If you live on the east coast, winter is here and has been hitting hard the past few weeks. In fact, the arctic swell has kept temperatures 20-30 degrees below average vs. recent years. With winter in full swing, the “winter blues” are more real than ever and it can be tough to get (and stay) motivated. So, based on my experience and some third-party research, here are 6 ways to stay motivated over the next couple of months:
Embrace the cold
- About 3 weeks ago, a buddy of mine told me about the Wimhof Method. At first, I thought it was a little crazy, but after doing some research, it seemed he was onto something. If you haven’t heard of it, The Wimhof method is a combination of daily breathing exercises and exposure to cold elements. It’s said to provide a number of benefits including increased energy, better sleep, heightened focus & determination, improved sports performance, reduced stress levels, greater cold tolerance, faster recovery and enhanced creativity. That’s A LOT of claims, so of course, I had to try it out. I can honestly say it’s done wonders throughout these brutally cold days. It’s improved my mood, energy levels and heightened my focus. The best part, it only takes about 10 minutes to complete. Tactical takeaways: Watch the video below to understand how it works. It’s essentially breathing deep and holding your breath for a number of minutes, followed by a cold shower for 3-5 minutes. It’s not going to be easy to start, especially in this weather, but give it 2-3 weeks and you’ll be reaping the benefits.
Build a network of like-mindedpeople
- The benefits of having a like-minded network are massive no matter what time of year. Like-minded communities offer you support and guidance, hold you accountable for your actions and speak a common language. A study published in the Journal of Social Sciences found that individuals gravitate towards the exercise behaviors of those around them. This concept can be applied to professional and personal verticals alike. Especially in the winter, when it can be harder to get motivated, these networks become even more important. Tactical takeaways: If you don’t already have a network, take some time to narrow your interests that you’d like to build a network around. Once you narrow in, search for people that share your interests on social media (LinkedIn, Facebook and Instagram) and reach out. It’s that simple. Most people enjoy talking about their interests with others and are open to networking further.
Set big goals, build a plan
- If you didn’t read the goal setting playbook, specific and challenging goals lead to higher performance than easy goals. During this time of year, you should set high targets to get you out of bed in the morning. They can’t just be “I want to lose weight” or “I want to to save more” … They need to be actionable enough to measure progress. Also, most people are obsessed with the result, often to the detriment of following the right process. Process is everything. The tactics you develop will separate success from failure. Especially during a time of year when it’s easy to get taken off track. Tactical takeaways: Set specific goals, then setup a planning session at least once a week. This will allow you to review your progress and alter your plan as needed.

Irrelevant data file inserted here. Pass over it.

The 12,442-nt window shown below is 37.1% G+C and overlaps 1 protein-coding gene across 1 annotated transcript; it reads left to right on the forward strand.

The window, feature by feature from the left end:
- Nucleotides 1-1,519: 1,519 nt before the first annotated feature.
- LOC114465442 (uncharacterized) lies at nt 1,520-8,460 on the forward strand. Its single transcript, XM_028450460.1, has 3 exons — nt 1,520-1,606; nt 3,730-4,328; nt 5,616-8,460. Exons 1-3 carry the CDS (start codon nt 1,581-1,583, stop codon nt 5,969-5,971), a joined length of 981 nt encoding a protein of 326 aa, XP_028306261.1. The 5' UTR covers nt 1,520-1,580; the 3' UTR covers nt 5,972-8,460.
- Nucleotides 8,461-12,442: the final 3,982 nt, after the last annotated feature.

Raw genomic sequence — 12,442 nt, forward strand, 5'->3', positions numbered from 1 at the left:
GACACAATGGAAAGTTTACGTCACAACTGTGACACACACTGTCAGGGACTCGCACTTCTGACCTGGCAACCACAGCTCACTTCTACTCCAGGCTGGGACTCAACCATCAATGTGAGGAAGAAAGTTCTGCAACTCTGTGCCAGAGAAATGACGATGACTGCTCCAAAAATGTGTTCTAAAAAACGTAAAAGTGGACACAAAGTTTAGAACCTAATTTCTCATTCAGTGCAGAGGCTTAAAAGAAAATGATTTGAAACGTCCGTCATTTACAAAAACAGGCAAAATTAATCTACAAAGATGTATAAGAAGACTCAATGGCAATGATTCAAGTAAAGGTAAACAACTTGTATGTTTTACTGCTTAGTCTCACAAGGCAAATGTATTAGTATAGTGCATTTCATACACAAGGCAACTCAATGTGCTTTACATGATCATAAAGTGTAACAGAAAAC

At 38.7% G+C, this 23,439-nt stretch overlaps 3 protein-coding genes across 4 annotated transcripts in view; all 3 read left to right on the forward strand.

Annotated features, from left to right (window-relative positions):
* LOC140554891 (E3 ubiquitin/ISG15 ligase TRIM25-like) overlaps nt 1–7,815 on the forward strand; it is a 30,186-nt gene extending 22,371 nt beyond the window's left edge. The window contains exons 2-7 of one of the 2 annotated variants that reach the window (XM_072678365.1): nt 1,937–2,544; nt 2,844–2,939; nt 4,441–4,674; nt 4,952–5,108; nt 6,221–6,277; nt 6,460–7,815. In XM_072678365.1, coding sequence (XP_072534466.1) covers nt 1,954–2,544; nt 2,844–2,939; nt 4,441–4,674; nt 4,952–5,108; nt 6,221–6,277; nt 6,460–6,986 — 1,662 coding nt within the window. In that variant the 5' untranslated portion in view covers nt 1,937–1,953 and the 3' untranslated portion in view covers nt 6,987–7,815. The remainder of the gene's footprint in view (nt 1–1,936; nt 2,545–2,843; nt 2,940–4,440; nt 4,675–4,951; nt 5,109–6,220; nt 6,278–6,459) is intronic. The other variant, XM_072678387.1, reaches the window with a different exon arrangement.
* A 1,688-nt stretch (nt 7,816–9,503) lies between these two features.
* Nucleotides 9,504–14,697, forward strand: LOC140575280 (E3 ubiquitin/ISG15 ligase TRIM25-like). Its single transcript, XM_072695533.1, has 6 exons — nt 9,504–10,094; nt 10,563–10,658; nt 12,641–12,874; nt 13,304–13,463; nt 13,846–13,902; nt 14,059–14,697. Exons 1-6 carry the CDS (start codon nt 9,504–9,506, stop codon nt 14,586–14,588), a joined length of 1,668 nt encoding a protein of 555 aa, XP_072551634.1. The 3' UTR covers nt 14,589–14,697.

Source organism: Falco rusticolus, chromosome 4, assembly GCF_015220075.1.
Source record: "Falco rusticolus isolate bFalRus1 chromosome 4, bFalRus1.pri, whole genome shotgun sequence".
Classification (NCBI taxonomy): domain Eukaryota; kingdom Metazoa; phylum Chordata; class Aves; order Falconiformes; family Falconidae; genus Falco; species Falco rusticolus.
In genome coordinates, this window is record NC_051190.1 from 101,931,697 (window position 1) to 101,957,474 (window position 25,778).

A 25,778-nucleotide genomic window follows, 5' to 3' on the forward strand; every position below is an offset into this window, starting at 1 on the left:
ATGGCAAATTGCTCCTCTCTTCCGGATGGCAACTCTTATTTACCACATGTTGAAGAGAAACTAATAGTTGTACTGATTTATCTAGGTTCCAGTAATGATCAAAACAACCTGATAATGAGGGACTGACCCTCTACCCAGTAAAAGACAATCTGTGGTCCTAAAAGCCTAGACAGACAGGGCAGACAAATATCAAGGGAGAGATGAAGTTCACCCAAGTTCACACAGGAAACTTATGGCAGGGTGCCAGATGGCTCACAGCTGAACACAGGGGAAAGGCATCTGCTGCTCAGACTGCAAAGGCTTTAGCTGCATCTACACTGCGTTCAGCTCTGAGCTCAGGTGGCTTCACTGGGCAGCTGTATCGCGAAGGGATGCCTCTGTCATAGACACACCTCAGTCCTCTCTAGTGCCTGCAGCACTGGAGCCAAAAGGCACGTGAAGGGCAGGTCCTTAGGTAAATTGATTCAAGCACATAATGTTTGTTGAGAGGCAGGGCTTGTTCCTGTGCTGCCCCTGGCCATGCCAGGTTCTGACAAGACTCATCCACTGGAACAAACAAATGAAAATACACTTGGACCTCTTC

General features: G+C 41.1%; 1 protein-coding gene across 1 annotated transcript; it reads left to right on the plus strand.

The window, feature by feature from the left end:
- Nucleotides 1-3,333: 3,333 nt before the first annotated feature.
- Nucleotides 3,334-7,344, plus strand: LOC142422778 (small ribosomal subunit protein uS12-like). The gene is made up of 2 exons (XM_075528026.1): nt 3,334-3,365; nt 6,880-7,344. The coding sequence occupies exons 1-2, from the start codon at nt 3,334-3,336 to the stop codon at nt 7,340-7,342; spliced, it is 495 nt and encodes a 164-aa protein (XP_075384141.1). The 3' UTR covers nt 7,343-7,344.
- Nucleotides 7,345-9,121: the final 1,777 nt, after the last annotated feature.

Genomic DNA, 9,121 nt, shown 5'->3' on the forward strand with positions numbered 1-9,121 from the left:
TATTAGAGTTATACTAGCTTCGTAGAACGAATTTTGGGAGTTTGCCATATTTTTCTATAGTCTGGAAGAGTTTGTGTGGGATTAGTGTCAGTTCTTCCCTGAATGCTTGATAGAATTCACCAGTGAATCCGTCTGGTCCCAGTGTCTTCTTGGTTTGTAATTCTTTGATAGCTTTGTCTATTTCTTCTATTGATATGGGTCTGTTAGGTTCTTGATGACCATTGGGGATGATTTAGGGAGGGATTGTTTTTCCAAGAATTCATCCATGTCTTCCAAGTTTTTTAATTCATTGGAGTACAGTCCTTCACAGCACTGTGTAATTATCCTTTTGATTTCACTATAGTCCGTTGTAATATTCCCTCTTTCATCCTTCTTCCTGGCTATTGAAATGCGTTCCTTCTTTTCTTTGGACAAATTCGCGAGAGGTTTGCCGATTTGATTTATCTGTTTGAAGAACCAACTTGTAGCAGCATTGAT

Get the right gear
- The Journal of Experimental Social Psychology suggests that clothing influences behavior and attitudes because it carries a symbolic meaning. So, what you wear subconsciously changes how you act. This is why getting some new gear may motivate you to perform at a higher level in the gym or workplace. Tactical takeaways: Figure out where you’re lacking the most motivation and invest in some new digs, whether it’s gym clothes or a suit upgrade. Be aware of how it makes you feel, and if it’s spiking your mood and performance, set a budget that will you allow you to continue to build your closet (responsibly) over time.
Update your playlists
- Music and mood are inherently linked. Research has shown that listening to music can change the way you view the world, but listening to the same upbeat music over-and-over can become frustrating and boring (I know it has for me recently). So, in the winter months, try to change your playlist and listen to music you may not be familiar with. Tactical takeaways: Take some time to build a few playlists for the next few weeks. You can build 4-5 in a matter of an hour. If you’re too lazy, I built one to get you started:
Hydrate and get as much light as possible
- What many people don’t realize is that it’s as easy to become dehydrated in the winter as it is in summer. It’s also often harder to recognize the signs of dehydration in winter. Also, with the time changes, the less sunlight we see in the winter months, the more likely we are to develop the winter blues. Getting optimal sunlight and staying hydrated are key to keeping energy and mood levels high, so make sure you prioritize the two. Tactical takeaways: Upon wakeup, drink 8-12 ounces of water immediately, then try to get a 1/2-1 ounce of water for each pound you weigh. If you weigh 150 pounds, this means 75-150 ounces a day. Also, try to get sunlight whenever you can, whether that means going for a walk mid-day or taking a short trip somewhere.
The winter months can take their toll, but making a few small changes can increase your motivation to perform at the levels you normally do throughout the year. Embrace the cold, build your network, set goals, dress the part, update your music and hydrate, hydrate, hydrate. Summer will be here before you know it.
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